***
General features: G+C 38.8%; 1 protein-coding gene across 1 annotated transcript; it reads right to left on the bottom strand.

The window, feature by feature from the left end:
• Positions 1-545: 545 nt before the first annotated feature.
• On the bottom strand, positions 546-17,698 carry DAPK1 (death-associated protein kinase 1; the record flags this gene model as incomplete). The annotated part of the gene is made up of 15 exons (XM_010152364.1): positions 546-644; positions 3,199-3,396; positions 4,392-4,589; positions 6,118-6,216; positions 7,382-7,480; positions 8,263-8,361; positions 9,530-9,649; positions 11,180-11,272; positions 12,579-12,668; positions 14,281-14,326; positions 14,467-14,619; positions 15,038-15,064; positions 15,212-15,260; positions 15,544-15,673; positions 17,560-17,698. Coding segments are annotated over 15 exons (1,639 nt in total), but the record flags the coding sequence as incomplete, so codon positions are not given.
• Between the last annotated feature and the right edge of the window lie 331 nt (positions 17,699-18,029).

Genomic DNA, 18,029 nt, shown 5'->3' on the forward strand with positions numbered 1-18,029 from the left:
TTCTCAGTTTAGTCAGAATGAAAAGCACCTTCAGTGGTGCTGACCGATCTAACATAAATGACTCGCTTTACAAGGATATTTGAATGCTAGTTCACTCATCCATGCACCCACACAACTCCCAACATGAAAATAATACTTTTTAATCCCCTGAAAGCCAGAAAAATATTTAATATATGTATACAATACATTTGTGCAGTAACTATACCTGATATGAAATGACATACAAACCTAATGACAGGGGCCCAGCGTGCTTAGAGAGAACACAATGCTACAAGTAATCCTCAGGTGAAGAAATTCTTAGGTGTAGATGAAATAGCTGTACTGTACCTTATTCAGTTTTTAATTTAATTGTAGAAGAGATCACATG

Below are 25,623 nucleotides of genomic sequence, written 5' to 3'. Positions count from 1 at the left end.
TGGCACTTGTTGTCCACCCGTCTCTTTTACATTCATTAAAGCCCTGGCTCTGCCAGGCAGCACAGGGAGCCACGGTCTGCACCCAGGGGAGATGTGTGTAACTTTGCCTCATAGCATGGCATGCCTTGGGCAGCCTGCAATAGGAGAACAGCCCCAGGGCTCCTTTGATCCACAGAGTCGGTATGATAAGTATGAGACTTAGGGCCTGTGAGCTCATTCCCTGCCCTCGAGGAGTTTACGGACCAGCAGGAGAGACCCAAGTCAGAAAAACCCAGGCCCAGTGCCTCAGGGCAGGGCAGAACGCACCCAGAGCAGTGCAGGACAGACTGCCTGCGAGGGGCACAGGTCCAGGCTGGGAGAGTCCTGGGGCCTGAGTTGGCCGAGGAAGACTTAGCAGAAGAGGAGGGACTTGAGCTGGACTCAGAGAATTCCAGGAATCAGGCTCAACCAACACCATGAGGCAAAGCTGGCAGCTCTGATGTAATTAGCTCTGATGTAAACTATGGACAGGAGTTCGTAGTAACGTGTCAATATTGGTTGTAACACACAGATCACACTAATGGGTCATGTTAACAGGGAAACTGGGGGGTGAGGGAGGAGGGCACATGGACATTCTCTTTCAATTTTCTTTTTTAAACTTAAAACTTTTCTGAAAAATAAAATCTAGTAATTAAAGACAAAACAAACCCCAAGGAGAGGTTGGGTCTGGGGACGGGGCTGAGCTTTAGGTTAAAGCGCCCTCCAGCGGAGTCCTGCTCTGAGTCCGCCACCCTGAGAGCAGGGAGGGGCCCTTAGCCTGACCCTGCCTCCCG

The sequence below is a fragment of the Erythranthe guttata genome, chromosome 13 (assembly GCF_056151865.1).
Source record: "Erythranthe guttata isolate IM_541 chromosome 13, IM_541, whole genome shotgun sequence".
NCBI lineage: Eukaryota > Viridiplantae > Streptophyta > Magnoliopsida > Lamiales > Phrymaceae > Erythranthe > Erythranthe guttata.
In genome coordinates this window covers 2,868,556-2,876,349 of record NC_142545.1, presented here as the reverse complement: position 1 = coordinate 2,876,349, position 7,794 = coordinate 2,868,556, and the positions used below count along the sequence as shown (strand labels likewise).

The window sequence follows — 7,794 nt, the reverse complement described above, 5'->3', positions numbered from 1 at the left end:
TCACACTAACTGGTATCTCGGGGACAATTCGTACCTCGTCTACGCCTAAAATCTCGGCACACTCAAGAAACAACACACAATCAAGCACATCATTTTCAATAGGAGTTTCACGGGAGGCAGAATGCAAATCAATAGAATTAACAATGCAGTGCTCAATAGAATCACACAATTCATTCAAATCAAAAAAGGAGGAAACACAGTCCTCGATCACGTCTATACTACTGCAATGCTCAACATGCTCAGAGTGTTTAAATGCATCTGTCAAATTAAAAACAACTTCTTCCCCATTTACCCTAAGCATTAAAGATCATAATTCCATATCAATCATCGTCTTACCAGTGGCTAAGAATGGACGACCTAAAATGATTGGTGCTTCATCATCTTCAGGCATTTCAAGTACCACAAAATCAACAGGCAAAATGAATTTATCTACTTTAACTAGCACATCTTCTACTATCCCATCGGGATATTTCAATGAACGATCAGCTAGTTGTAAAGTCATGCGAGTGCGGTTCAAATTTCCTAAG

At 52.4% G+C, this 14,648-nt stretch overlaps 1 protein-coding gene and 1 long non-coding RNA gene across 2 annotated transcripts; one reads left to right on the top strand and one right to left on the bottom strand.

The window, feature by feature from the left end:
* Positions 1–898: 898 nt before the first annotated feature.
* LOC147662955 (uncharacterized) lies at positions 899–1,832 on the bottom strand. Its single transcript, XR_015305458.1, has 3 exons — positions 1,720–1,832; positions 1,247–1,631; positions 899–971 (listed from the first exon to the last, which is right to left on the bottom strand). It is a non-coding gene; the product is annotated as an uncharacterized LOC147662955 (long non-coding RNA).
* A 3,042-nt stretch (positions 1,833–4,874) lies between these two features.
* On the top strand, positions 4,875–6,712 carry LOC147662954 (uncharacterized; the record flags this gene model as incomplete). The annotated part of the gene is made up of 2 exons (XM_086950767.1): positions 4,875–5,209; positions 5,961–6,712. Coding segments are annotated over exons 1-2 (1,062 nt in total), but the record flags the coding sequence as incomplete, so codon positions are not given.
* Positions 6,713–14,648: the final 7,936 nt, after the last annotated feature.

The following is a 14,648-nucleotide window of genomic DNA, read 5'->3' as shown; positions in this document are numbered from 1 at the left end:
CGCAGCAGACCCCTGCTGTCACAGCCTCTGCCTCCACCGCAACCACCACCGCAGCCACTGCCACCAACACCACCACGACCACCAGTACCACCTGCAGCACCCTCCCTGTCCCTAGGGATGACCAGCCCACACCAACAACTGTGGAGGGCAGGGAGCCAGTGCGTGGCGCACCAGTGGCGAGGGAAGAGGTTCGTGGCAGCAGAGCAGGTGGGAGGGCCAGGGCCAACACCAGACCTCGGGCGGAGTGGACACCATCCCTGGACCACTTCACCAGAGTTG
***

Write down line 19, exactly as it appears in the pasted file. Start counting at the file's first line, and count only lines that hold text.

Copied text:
* LOC147662955 (uncharacterized) lies at positions 899–1,832 on the bottom strand. Its single transcript, XR_015305458.1, has 3 exons — positions 1,720–1,832; positions 1,247–1,631; positions 899–971 (listed from the first exon to the last, which is right to left on the bottom strand). It is a non-coding gene; the product is annotated as an uncharacterized LOC147662955 (long non-coding RNA).